Divorce is messy, but it’s even worse if you’ve got a joint federal student loan consolidation.
The Federal Joint Consolidation Loan was offered from the late ’90s to the mid 2000’s, and allowed married couples to consolidate their Federal student loans.
It seemed like a good idea to someone who clearly didn’t realize that sometimes a marriage simply doesn’t work out.
Unfortunately, there’s no way to separate a Federal Joint Consolidation Loan. If the married couple splits up, they both remain 100% legally liable to repay the debt.
I’ve seen a variety of divorce decrees attempt to deal with these loans, mostly in an idealistic way. All of them allocate a percentage of liability to each party, ranging from a 50/50 split to 100 percent liability on just one party. Many attempt to split it based on the percentage each contributed to the consolidated loan. For example, if one spouse owed $25,000 and the other owed $75,000, they allocate liability at 25/75.
The Problem With Apportioning Liability
Here is why:
First: expectation of repayment. An extended term fixed payment for $100,000 is about $700 a month. On a 25/75 split the parties are responsible for $175/$525 for up to 25 years. Does any attorney expect each party to make these payments religiously for 300 months with no skipped payments?
Second: federal repayment plans. What if one of the parties could take advantage of Income Based Repayment (IBR) or Public Service Loan Forgiveness (PSLF)? The extended term fixed payment plan mentioned above is not eligible for PSLF. Further, in order to get IBR, BOTH parties must submit income information. How many divorced couples would willingly turn over income information years and years after the divorce simply for the benefit of the other party? What if one or both of the parties have remarried? Should we expect everyone to share income information to allow one party PSLF? It doesn’t matter what we expect, this is what the Dept of Ed expects. This is simply unrealistic and ridiculous.
Third: liability. A divorce decree does not alter the liability of a contract or promissory note. If either party fails to pay as the decree orders, BOTH parties are liable for the failure. BOTH parties will be subject to all of the horrendous collection remedies available. Regardless of whether a party fails by accident or purposefully, the other is sure to suffer damages that may never be fixed.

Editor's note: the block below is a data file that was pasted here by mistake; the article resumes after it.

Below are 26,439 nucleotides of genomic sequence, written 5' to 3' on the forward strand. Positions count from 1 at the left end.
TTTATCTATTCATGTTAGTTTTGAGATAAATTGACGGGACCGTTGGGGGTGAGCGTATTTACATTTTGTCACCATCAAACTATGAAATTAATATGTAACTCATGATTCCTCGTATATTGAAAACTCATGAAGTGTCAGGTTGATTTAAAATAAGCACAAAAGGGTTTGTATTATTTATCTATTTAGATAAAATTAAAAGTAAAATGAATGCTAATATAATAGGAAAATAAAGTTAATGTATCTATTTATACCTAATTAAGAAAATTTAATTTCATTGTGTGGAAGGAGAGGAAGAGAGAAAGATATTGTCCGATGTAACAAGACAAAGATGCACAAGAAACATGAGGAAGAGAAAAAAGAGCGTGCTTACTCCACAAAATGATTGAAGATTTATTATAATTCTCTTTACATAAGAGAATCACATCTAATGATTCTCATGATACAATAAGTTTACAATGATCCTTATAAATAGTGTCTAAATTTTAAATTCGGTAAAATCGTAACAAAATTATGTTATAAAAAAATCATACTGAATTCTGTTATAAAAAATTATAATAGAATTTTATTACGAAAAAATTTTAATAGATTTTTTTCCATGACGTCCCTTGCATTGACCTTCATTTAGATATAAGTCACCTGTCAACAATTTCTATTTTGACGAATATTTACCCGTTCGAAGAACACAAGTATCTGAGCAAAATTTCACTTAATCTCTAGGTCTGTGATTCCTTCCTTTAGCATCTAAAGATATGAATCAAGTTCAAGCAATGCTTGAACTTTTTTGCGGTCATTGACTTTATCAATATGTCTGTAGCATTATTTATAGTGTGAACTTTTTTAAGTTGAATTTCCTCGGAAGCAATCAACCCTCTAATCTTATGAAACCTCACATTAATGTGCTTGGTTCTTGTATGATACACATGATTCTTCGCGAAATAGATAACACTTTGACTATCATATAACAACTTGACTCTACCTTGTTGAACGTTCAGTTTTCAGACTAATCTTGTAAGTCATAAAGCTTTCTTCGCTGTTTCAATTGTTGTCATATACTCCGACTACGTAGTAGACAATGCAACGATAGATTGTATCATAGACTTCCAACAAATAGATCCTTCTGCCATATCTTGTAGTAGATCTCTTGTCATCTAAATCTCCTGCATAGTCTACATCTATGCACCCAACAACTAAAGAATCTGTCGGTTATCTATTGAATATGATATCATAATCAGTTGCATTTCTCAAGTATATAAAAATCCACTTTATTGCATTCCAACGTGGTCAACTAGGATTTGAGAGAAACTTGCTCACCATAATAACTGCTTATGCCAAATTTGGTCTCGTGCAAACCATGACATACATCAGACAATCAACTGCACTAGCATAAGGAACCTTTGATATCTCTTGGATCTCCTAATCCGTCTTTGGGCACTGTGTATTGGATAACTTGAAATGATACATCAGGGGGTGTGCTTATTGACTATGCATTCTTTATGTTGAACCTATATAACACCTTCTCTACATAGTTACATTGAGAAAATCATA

Forth: they’re divorced for a reason! A good percentage of divorce occurs because of finances. Now these two are supposed to play nice to take care of this substantial debt? If they do not trust each other with financial information, IBR is out the window (so is PSLF for that matter). That means they are left with a balance based payment. Many can’t afford it even if they do cooperate. And what if one can pull their weight and the other can’t? Are these two going to communicate for the sake of protecting their own credit? Doubtful. Worse, many want to forget their ex. How can they when they are tied to them for quite possibly another 25-years, or more! It is sure to be a sore spot for any 2nd marriage.
There is another issue with these loans, they cannot be altered. This creates two problems:
- Folks who would normally qualify for PSLF cannot because they do not have the right kind of loan. Only Direct Loans qualify for Public Service Loan Forgiveness. If the Joint Consolidation Loan is a FFEL Loan, then both borrowers lose the benefit of Public Service Loan Forgiveness.
- Curing a default Joint Consolidation Loan is limited. Normally a defaulted loan can be consolidated out of default. Given the fact that this is already a consolidated loan, the only was to get back into repayment is through rehabilitation.It’s easy to envision a situation that involves a loan rehabilitated only to fall back into default when the couple splits. With nowhere to turn, the consolidated loan would likely remain in default for the rest of both borrowers’ lives.
It’s Time For Legislative Change
Congress and the Department of Education need to fix this issue NOW by allowing re-consolidation to Direct Loans for PSLF qualification and as a default cure.
There should also be a mechanism for these loans to be split up in the event of a marital split.
The Department, and taxpayers, are losing money be forcing people into default because payment options are limited through no fault of their own.
If this issue matters to you, I urge you to contact your Congressmen/women. There is no negative affect to the government’s budget to fix this particular issue.
What To Do In the Meanwhile
If you’ve got a divorce decree that calls for your former spouse to pay a portion of a joint consolidation loan, make sure he or she lives up to his or her obligations. If not, go back to court to ask for the judge to do something about it.
Talk with the collection agency handling your defaulted joint consolidation loan and see if it will allow you to make payments in exchange for holding off on enforcement through a wage garnishment or tax refund offset.
Call the Federal Student Loan Ombudsman to ask for guidance.
Consider talking with a bankruptcy lawyer to see if that may help you, even if that help is temporary.
Whatever you do, you can’t afford to sit still.